MR Physics Workshop

Engineering and Physical Sciences in Medicine, Adelaide, 28 October 2018

I was delighted to convene this pre- conference workshop at the Royal Adelaide Hospital on behalf of the Australasian College of Physical Scientists and Engineers in Medicine.

A full capacity audience heard presentations from leading local MR professionals- all with the focus of encouraging collaboration and involvement by the medical physics community.

EPSM MR Physics WorkshopDr Marc Agzarian (South Australian Medical Imaging and Flinders Medical Centre, Adelaide) gave a radiology perspective on advanced diffusion methods in neuro-imaging. Outlining the limitations of the Diffusion Tensor approach for white matter tractography, he showed impressive case studies from his practice using Constrained Spherical Deconvolution (CSD). He emphasised the principles of data quality and the benefits of collaboration across disciplines.

EPSM MR Physics Workshop 2018

EPSM MR Physics Workshop 2018Greg Brown (University of South Australia) reviewed his work as MR research radiographer and PhD candidate investigating tissue iron concentration measurement using T2* MR relaxometry. Also stressing the collaborative aspect, his talk showed how clinical science skills and statistical numeracy offer a major opportunity for the physics community, particularly as many off-the-shelf quantitative products are non optimised.

Associate Professor Donald McRobbie (University of Adelaide) gave an overview of the physics of MR safety. Starting with Maxwell’s equations, he showed how they underpin every aspect of the interactions of magnetic fields with tissue and implants, often exhibiting counter intuitive behaviours. He encouraged the community to step into the MR Safety Expert role and to begin a cross-professions dialogue.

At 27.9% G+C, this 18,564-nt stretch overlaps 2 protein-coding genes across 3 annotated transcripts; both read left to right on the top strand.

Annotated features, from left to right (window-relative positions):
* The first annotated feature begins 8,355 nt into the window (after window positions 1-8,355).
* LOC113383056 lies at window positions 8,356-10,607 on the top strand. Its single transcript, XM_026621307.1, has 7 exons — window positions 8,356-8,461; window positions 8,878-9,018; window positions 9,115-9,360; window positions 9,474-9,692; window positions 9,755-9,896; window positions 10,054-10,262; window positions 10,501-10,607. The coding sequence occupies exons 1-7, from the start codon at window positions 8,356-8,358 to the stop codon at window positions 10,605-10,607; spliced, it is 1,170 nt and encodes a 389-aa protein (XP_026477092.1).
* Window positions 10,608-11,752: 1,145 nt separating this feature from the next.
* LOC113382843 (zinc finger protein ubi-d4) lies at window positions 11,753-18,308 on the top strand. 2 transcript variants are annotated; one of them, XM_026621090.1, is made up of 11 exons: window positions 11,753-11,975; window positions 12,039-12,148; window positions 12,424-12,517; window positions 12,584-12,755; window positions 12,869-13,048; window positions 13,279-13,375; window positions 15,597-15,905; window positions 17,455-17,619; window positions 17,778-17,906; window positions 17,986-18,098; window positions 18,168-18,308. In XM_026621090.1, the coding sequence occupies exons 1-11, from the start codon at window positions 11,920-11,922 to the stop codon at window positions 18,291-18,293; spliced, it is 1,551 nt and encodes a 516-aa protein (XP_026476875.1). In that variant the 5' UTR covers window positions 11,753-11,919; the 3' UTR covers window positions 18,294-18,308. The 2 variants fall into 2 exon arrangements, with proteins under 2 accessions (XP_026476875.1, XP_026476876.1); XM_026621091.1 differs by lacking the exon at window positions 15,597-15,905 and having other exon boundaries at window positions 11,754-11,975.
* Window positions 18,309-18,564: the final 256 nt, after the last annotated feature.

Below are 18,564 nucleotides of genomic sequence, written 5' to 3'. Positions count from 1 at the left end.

EPSM MR Physics Workshop 2018

Dr Victoria Sherwood (Siemens Healthineers, ANZ) gave a manufacturer’s perspective on current developments in neuro MR, highlighting three areas: simultaneous multi-slice (SMS), fingerprinting and quantitative susceptibility mapping (QSM). SMS has the potential to reduce the scan time for high end research protocols, such as High Angular Resolution Diffusion Imaging, to clinically acceptable values with minimal SNR penalty. Fingerprinting uses a pseudo random RF pulse sequence and matches the signal patterns (the ‘fingerprints’) to a predefined dictionary of T1 and T2 values. QSM offers an improvement upon susceptibility-weighted imaging (SWI).

A concluding panel discussion, chaired by Chris Boyd (South Australian Medical Imaging) saw the four presenters address a range of topics raised by the audience. Take home messages:

  • medical physicists can perform important roles in MR safety, quantitation, facilitating advanced applications in the clinic, and education;
  • the time is now;
  • get involved locally.
  • Want to deepen and broaden your MR expertise? Check the program of Essential MR Physics and Essential MR Safety.

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